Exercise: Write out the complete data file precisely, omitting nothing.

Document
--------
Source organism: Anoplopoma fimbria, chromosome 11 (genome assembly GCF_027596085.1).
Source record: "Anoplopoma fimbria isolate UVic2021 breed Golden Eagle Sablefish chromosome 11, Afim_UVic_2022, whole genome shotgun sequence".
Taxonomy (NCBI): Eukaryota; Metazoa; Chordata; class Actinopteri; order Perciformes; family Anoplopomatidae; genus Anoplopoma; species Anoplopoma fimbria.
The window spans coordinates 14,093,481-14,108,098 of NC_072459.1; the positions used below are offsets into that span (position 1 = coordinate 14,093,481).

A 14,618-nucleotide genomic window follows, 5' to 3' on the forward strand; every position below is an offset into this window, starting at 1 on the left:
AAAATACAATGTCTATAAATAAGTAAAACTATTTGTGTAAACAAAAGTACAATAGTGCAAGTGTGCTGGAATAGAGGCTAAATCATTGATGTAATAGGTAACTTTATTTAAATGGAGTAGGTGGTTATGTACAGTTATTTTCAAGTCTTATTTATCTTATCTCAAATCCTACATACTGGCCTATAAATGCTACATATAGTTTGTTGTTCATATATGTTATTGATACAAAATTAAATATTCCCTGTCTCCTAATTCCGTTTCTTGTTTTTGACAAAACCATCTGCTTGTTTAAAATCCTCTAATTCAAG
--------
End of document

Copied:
Source organism: Anoplopoma fimbria, chromosome 11 (genome assembly GCF_027596085.1).
Source record: "Anoplopoma fimbria isolate UVic2021 breed Golden Eagle Sablefish chromosome 11, Afim_UVic_2022, whole genome shotgun sequence".
Taxonomy (NCBI): Eukaryota; Metazoa; Chordata; class Actinopteri; order Perciformes; family Anoplopomatidae; genus Anoplopoma; species Anoplopoma fimbria.
The window spans coordinates 14,093,481-14,108,098 of NC_072459.1; the positions used below are offsets into that span (position 1 = coordinate 14,093,481).

A 14,618-nucleotide genomic window follows, 5' to 3' on the forward strand; every position below is an offset into this window, starting at 1 on the left:
AAAATACAATGTCTATAAATAAGTAAAACTATTTGTGTAAACAAAAGTACAATAGTGCAAGTGTGCTGGAATAGAGGCTAAATCATTGATGTAATAGGTAACTTTATTTAAATGGAGTAGGTGGTTATGTACAGTTATTTTCAAGTCTTATTTATCTTATCTCAAATCCTACATACTGGCCTATAAATGCTACATATAGTTTGTTGTTCATATATGTTATTGATACAAAATTAAATATTCCCTGTCTCCTAATTCCGTTTCTTGTTTTTGACAAAACCATCTGCTTGTTTAAAATCCTCTAATTCAAG